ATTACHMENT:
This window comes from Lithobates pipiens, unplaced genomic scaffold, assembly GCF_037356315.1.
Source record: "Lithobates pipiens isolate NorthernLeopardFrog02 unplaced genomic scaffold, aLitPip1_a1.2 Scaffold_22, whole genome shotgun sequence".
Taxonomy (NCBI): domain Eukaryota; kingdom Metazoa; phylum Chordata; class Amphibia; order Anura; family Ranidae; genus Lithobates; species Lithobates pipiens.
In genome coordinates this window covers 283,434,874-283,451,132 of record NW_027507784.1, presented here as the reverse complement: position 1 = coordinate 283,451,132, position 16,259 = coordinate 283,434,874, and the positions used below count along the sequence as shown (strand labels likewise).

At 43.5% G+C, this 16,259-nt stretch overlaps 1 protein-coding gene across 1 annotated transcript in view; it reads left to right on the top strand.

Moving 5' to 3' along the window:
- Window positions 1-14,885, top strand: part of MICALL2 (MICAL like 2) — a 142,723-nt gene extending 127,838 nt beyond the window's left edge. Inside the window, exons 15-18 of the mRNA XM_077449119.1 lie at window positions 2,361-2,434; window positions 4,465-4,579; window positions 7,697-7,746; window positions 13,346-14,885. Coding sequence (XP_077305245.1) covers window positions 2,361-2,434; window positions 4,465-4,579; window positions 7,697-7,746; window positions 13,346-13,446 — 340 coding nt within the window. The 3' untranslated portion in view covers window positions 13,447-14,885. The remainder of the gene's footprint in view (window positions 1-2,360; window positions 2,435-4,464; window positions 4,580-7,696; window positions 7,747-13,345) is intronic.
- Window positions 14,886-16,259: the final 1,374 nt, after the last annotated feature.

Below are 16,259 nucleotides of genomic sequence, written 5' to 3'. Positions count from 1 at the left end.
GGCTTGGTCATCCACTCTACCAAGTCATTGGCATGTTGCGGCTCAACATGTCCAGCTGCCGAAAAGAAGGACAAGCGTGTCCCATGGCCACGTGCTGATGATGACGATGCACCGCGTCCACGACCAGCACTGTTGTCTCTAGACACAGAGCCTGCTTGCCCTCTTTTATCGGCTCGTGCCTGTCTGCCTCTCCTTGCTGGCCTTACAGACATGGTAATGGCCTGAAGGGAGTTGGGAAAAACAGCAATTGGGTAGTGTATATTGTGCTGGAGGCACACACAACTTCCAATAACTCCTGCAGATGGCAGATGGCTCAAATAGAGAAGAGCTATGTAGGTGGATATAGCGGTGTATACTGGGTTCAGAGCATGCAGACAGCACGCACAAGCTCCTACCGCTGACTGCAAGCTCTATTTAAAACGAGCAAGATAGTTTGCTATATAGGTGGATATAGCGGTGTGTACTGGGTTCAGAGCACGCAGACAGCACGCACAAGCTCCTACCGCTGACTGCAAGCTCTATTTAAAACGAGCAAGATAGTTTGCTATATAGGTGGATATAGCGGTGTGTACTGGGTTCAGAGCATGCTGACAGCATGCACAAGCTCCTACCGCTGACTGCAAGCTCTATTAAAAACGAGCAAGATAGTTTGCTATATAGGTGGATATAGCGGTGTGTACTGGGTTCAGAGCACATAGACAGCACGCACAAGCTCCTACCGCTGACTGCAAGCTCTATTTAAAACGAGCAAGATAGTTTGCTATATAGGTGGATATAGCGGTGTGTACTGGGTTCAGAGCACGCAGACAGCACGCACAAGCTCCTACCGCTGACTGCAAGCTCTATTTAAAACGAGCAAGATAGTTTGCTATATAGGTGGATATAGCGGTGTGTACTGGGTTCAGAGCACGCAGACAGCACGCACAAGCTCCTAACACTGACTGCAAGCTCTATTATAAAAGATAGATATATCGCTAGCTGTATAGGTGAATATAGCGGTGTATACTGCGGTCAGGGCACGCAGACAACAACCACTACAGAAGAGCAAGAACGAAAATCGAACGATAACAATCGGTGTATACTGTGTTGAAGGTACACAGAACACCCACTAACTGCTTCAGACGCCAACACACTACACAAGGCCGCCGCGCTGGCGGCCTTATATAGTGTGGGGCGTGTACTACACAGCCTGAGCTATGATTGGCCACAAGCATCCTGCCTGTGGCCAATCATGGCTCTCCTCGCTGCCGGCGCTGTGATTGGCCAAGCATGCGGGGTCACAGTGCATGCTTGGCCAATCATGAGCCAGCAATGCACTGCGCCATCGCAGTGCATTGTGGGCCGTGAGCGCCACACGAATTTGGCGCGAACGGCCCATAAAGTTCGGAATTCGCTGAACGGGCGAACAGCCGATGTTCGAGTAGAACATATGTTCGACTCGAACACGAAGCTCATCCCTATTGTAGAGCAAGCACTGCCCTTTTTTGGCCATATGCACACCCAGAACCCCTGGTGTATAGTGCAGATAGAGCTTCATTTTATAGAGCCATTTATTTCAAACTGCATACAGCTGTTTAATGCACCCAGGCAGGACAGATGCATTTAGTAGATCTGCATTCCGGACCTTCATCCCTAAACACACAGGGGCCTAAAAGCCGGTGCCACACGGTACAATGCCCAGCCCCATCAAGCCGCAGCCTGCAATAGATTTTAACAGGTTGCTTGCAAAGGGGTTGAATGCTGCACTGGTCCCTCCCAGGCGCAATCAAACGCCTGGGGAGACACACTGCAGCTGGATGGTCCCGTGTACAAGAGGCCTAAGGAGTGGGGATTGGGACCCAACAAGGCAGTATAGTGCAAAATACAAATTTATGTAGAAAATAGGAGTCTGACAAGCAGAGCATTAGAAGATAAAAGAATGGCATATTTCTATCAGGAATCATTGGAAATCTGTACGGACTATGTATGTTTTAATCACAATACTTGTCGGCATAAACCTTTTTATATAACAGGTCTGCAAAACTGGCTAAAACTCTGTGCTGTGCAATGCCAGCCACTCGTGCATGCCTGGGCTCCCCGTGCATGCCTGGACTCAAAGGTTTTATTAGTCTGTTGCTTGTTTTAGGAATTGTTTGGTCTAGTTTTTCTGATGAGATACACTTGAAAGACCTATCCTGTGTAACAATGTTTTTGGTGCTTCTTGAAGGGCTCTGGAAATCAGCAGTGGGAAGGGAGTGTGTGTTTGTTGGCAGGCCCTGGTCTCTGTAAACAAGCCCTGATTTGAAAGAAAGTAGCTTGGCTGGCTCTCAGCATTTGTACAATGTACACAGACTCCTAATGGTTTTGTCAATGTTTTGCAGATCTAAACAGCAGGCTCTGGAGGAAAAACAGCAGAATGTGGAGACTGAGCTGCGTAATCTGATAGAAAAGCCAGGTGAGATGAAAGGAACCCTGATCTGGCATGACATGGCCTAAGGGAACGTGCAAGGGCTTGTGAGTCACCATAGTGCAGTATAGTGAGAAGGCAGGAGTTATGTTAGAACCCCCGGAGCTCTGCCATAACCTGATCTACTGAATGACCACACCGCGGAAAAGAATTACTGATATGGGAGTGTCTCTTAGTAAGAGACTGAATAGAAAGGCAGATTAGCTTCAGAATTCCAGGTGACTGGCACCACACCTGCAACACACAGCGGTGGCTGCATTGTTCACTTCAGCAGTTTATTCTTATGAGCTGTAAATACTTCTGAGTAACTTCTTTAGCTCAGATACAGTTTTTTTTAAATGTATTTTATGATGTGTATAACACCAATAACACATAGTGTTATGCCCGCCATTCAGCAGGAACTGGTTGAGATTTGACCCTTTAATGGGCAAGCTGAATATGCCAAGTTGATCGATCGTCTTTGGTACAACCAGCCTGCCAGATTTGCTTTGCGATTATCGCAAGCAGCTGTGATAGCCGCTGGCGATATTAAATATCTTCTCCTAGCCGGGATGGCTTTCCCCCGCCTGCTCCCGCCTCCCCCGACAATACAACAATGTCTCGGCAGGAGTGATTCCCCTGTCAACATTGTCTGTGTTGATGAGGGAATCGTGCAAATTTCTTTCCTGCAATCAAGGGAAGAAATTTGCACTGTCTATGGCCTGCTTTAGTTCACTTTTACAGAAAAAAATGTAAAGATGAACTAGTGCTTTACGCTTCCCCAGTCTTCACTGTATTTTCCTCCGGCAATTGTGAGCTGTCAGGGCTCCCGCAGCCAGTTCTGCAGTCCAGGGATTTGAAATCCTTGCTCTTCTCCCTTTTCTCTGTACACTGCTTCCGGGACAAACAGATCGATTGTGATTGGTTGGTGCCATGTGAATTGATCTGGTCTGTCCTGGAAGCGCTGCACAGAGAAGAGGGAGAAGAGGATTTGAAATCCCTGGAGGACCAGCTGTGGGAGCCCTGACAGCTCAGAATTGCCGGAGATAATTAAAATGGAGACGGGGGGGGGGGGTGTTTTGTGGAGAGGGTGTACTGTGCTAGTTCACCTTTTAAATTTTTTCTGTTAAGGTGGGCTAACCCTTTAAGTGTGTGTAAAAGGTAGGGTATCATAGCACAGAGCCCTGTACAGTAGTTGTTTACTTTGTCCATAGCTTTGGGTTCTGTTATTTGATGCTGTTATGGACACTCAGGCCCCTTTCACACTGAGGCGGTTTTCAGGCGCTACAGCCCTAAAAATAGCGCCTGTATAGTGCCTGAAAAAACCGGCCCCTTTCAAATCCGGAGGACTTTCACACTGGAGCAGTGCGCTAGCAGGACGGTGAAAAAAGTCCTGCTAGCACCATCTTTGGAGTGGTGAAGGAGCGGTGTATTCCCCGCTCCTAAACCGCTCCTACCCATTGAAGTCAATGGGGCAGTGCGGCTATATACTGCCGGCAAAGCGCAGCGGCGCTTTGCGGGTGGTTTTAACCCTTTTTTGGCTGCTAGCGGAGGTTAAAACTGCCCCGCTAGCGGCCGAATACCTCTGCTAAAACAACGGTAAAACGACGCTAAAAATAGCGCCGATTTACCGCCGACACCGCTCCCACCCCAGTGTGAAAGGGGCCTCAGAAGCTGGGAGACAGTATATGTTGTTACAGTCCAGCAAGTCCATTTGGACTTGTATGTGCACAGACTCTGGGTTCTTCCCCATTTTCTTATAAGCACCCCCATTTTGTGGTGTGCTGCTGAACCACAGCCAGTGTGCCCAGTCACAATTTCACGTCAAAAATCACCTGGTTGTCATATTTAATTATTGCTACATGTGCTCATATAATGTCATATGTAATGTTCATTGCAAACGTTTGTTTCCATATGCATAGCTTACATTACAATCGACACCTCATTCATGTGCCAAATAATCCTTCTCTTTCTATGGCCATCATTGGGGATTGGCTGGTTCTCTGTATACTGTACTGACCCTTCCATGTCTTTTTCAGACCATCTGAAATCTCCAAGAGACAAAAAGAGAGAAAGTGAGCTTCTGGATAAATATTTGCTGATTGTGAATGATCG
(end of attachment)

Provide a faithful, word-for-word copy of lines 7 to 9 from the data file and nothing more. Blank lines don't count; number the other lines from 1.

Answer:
- Window positions 1-14,885, top strand: part of MICALL2 (MICAL like 2) — a 142,723-nt gene extending 127,838 nt beyond the window's left edge. Inside the window, exons 15-18 of the mRNA XM_077449119.1 lie at window positions 2,361-2,434; window positions 4,465-4,579; window positions 7,697-7,746; window positions 13,346-14,885. Coding sequence (XP_077305245.1) covers window positions 2,361-2,434; window positions 4,465-4,579; window positions 7,697-7,746; window positions 13,346-13,446 — 340 coding nt within the window. The 3' untranslated portion in view covers window positions 13,447-14,885. The remainder of the gene's footprint in view (window positions 1-2,360; window positions 2,435-4,464; window positions 4,580-7,696; window positions 7,747-13,345) is intronic.
- Window positions 14,886-16,259: the final 1,374 nt, after the last annotated feature.

Below are 16,259 nucleotides of genomic sequence, written 5' to 3'. Positions count from 1 at the left end.